Esmeralda Soria, president of the Fresno City Council, trembled Friday as she told a judge how she felt when a burglar awakened her in March this year after he broke into the home of her boyfriend, developer Terance Frazier.
“I felt personally violated,” Soria told Fresno Superior Court Judge Timothy Kams. “I was filled with fear.”
Frazier told the judge he also was fearful and worried about the safety of Soria and his three children sleeping in his home in Fresno’s Fig Garden area on a quiet Sunday morning.
Frazier jumped out of bed and wrestled with with intruder, Jacob Randall Flanagan, until sheriff’s deputies arrived. Frazier told Kams that if had not tackled Flanagan, Flanagan would have been able to arm himself with a crowbar that he left in the back yard.
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“This was a very violent crime,” Frazier said.
Soria and Frazier asked Kams to sentence Flanagan to the maximum term of six years in prison. But Kams sentenced Flanagan to four years in prison, citing Flanagan’s lack of a criminal record and his remorse for his crime.
Afterward, Soria and Frazier said they received justice because Kams held Flanagan accountable.
On Sept. 17, Flanagan, 31, pleaded no contest to residential burglary.
In court papers, defense lawyer Tina Wang said Flanagan is an addict whose abuse of methamphetamine led to him to burglarize Frazier’s home on the morning of March 11.
The night before the incident, Flanagan abused methamphetamine and ended up wandering into Frazier’s neighborhood, Wang said. He went into Frazier’s backyard around 9:25 a.m. and opened a door that led to the master bedroom.
Frazier and Soria were sleeping when Flanagan walked into the bedroom. Once the burglar spotted the couple, he tried to leave but could not find his way out.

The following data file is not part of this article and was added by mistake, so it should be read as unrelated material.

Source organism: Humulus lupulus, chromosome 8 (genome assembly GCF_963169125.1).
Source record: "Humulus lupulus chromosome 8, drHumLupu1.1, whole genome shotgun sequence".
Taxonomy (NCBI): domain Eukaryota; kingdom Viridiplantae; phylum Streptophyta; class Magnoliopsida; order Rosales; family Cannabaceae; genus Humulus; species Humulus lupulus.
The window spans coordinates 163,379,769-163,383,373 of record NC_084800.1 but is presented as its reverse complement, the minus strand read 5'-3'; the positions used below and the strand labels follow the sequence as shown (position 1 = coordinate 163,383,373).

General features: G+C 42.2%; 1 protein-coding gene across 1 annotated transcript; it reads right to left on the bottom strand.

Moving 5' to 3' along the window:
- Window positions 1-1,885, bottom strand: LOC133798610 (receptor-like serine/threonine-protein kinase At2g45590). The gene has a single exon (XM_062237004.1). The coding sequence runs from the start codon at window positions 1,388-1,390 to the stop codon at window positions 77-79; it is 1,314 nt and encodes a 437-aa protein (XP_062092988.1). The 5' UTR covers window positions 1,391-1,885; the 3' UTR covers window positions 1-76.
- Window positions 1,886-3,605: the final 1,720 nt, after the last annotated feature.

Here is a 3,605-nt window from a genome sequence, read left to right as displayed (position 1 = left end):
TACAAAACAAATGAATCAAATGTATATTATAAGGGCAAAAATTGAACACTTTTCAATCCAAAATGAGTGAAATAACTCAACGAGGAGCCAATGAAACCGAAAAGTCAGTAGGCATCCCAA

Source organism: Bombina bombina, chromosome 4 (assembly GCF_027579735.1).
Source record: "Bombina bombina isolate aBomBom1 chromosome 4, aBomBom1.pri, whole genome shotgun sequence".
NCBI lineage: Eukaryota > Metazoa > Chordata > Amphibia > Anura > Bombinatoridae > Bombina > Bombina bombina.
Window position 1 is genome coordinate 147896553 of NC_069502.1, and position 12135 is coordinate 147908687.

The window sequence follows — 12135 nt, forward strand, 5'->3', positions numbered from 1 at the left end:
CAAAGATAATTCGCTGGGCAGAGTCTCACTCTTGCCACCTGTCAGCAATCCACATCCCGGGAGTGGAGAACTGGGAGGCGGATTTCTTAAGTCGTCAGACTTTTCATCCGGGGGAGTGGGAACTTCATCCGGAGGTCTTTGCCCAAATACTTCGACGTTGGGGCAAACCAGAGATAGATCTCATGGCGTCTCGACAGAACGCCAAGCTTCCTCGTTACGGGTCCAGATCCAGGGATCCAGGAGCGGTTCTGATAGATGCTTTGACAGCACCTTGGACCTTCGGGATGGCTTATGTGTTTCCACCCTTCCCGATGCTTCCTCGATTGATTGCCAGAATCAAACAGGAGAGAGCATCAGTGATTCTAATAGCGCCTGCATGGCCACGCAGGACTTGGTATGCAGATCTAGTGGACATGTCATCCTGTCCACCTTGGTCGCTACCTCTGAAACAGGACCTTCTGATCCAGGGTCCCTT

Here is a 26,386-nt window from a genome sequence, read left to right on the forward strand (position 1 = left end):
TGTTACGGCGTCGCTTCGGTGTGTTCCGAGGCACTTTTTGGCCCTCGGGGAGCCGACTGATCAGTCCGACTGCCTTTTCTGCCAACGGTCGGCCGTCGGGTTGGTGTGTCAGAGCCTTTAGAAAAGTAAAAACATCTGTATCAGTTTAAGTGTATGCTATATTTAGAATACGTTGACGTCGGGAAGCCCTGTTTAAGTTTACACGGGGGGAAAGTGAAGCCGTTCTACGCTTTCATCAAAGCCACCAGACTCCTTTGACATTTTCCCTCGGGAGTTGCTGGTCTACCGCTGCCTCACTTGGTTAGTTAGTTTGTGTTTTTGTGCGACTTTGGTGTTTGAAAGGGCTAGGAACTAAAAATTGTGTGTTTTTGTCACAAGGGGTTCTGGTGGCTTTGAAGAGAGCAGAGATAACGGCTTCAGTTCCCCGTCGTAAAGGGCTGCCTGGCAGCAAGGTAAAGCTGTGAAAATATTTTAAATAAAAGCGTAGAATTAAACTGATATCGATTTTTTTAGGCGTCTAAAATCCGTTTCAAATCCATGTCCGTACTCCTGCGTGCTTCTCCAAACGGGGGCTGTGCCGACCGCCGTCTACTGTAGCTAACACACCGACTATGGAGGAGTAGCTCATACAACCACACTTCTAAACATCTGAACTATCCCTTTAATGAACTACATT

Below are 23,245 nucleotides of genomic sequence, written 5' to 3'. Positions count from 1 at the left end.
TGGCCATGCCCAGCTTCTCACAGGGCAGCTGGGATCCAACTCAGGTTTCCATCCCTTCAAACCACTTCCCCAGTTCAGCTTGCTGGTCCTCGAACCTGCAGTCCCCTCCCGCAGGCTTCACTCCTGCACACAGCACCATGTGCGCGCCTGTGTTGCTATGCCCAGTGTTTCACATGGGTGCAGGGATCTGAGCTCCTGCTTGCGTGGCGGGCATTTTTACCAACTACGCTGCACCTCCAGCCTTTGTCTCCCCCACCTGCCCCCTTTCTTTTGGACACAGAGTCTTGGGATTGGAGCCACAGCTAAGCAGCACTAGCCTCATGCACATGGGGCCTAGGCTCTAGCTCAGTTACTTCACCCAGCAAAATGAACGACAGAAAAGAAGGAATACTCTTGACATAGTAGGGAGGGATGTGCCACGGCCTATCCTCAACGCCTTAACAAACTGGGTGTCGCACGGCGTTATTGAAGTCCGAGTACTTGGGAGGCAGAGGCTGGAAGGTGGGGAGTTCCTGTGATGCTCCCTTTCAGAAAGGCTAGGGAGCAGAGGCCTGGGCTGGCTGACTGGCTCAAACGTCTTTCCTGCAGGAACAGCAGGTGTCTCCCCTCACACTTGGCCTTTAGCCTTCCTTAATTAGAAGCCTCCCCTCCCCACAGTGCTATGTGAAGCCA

Wang said Flanagan did not start the altercation with Frazier and did not hurt Frazier or Soria or steal or damage any of their property. Flanagan’s face, however, was bloody, she noted in court papers. Once arrested, Flanagan cooperated with deputies and admitted his methamphetamine use.
After the incident, Frazier posted on his Facebook page that a “meth head” broke into his home near Ashlan and Maroa avenues. Along with a picture of the bloodied burglar, Frazier stated on his public social media post that the suspect “won’t be back.”
At Friday’s heaing, prosecutor Jamie Kalebjian told the judge that Soria and Frazier and his family “have a right to feel safe in their home.”
But Flanagan’s parents, Joe and Stephanie Flanagan, asked Kams in a telephone call from Las Vegas to have mercy on their son. They said he was a good person who became a criminal because of drug abuse.
They promised to help their son once he got out of prison.
Soria told Kams she was “sick and tired” of criminals like Flanagan who break into people’s homes. Soria urged the judge to impose the maximum sentencing, saying people in Fresno should be able to live in a safe environment.
Frazier brought up race in his statements to the court. He said he was concerned about Flanagan getting off with a light sentence because he is white. “It would be a disgrace to give him probation or less time,” Frazier said.
“I am the victim. My family is the victim,” Frazier told the judge. “Please don’t victimize us again.”
His statement caused Kams to pause and ask Frazier if his comments were directed at him. Frazier said no, but said his research into the criminal justice system shows that oftentimes African Americans are punished more severely than white defendants.
In announcing the punishment, Kams said Flanagan’s crime was not the work of a sophisticated criminal. Instead, the crime was the result of a homeless drug addict looking for something to steal to feed his habit.